Power Purchase Agreements (PPAs)

What is a Power Purchase Agreement?

A Power Purchase Agreement (PPA) is a long-term contractual agreement between an energy buyer and an energy seller for the purchase of renewable energy.

Power Purchase Agreements

PPAs are agreements between an electricity generator/s and corporate offtaker or supplier where either the corporate offtaker agrees to buy an amount of electricity from a renewable generator (usually from a single asset) or the supplier agrees to allocate PPA volume to corporate customer/s along with the associated generator/s REGOs.

The offtaker agrees to purchase power generated at an agreed price, which can either be fixed or indexed over a long-term contract, with physical delivery of the electricity passing through the Transmission and Distribution network. This is the most common PPA structure transacted.

There has to be a licensed supplier involved between corporate offtaker and generator. This is because the renewable generation must be channelled through a licensed supplier in accordance with industry settlement regulations.

PPAs involve

  • PPA price agreed between generator/s and corporate buyers
  • Parallel agreement agreed between supplier and buyer.
  • Possible sleeving fee – buyer pays supplier a fee for management
  • Supplier Balancing Fees – commercials revisited where generator is providing ‘pay as produced’ renewable energy under a bilateral generator/corporate offtaker PPA
  • Renewable certificates (REGOs) – transferred from generator to supplier to buyer to evidence clean energy

In exchange for agreeing to offtake power for a fixed amount of time, corporate buyers lock in energy rates for the renewable energy purchased over the contract term, demonstrating their commitment to clean electricity.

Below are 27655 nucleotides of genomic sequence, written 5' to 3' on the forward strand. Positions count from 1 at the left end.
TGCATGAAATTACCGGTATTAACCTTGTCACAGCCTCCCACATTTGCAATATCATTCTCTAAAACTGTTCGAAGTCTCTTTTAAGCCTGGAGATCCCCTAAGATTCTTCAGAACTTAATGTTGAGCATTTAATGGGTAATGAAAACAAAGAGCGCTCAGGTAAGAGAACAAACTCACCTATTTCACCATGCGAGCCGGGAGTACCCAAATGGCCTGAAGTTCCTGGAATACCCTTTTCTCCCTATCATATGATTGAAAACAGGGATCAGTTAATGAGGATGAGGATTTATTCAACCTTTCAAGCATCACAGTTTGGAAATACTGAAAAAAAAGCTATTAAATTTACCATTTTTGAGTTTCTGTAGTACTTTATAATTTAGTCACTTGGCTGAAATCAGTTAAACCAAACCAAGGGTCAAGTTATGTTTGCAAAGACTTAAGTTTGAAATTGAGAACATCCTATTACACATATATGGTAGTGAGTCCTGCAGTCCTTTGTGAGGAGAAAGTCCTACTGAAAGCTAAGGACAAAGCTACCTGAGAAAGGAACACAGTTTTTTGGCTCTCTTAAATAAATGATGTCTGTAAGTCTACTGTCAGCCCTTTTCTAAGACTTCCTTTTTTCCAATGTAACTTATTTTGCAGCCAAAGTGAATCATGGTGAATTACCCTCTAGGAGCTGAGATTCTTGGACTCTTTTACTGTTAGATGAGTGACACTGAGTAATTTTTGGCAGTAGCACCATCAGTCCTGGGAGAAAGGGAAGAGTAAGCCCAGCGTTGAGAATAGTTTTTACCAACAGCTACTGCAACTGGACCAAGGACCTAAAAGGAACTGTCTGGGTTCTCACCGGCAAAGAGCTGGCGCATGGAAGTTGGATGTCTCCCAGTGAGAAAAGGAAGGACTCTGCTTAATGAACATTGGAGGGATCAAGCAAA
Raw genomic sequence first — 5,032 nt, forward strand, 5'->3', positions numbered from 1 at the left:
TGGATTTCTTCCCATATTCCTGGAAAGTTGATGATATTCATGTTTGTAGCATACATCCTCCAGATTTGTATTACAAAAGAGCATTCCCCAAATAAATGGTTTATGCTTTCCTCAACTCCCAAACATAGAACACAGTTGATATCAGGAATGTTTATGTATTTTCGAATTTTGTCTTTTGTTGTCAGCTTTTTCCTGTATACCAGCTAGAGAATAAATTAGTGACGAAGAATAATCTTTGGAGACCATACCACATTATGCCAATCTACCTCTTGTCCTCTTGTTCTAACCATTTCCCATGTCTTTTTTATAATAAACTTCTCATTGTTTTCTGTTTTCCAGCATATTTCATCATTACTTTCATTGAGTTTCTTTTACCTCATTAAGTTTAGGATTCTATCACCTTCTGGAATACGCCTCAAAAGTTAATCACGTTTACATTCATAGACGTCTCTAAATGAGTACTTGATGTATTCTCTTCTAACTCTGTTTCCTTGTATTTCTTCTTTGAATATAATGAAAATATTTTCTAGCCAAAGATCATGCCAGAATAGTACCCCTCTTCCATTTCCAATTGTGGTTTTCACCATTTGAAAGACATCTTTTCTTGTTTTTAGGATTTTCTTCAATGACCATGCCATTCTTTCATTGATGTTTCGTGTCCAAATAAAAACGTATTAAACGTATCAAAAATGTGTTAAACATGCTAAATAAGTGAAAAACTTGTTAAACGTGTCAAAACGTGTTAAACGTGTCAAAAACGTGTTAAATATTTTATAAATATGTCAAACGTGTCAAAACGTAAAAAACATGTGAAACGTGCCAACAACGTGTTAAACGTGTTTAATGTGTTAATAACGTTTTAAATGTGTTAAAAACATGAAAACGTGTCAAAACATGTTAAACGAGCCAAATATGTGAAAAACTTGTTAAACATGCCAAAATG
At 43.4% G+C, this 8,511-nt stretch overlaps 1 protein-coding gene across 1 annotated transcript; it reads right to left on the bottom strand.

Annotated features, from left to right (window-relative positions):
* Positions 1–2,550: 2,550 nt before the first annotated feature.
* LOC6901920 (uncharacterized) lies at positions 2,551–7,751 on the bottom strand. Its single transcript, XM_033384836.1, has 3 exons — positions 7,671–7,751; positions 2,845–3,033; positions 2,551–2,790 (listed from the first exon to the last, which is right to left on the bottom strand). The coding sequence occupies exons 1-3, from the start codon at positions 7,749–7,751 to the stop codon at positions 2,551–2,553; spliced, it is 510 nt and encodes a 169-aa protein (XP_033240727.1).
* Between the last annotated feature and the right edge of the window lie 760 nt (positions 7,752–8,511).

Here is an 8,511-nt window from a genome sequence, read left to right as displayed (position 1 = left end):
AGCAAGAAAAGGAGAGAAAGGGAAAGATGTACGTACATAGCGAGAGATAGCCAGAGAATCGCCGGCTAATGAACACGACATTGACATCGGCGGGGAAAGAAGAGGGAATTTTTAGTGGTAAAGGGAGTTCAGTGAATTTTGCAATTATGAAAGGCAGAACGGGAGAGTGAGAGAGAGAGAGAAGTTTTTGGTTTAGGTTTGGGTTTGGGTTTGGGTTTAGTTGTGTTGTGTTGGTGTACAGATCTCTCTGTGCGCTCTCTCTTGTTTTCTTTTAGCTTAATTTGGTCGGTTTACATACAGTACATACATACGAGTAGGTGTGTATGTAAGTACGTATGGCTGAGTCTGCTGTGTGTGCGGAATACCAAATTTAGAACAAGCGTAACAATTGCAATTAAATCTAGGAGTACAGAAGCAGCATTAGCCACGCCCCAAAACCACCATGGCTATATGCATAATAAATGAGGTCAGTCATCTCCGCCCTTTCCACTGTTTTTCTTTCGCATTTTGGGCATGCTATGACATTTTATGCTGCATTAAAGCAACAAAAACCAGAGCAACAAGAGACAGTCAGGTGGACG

There are two types of PPA

Direct PPA

Power purchase agreements between a generator and supplier that involve the physical delivery of electricity to the corporate infrastructure. These are also referred to as physical or sleeved PPAs. This structure is most suited to public or private sector organisations with significant electricity requirements.

Indirect PPA

Power purchase agreements between an electricity generator and a corporate buyer where the buyer agrees to purchase power at an agreed price, over a fixed duration period, without physical delivery of electricity to the corporate infrastructure.

In the current energy climate...

It is more important than ever for organisations to commit to their carbon reduction initiatives while protecting themselves against future price shocks.

PPAs are increasingly popular among large corporates and SMEs as a reliable way to decarbonise energy consumption and mitigate against market volatility.

Benefits of PPAs:

  • Reduces Scope 2 emissions
  • Supports renewable energy targets
  • Locks in power prices
  • Mitigates exposure to market fluctuations
  • Provides long-term budget certainty
  • Incentivises investment in more green energy infrastructure projects

How PPAs are accredited

Renewable electricity provided through our PPAs is verified via Ofgem’s Renewable Energy Guarantees of Origin (REGOs) scheme that authenticates the power’s renewable credentials.

This ensures that, for every unit of power supplied, a generator produces an equivalent amount of green electricity.


  • Long-term budget certainty de-risking cost exposure in a volatile wholesale market
  • Satisfies Environmental, Social and Governance (ESG) and Corporate Social Responsibility (CSR) commitments on the pathway to de-carbonisation.
  • Supplier settles shape and cost throughout the contract for both sides.
  • Generators want to sell to corporate off takers as known revenue streams help unlock funding for future projects.
  • REGOs certifiable from source.
  • PPA lengths now offered for 5 years as opposed to 10 or 15 years.
  • PPAs are portable.


  • Some suppliers will not support bilateral PPAs where renewable energy is coming from independent generators.
  • Debt financed generators will only sell to investment grade rated offtakers.
  • Buyer may have to pay a sleeving fee to the supplier.
  • Non-energy specialist lawyers can inadvertently stall the execution of PPAs by challenging standard contractual clauses.

To find out more contact your Client Relationship Manager or visit https://cec.uk.com/contact-us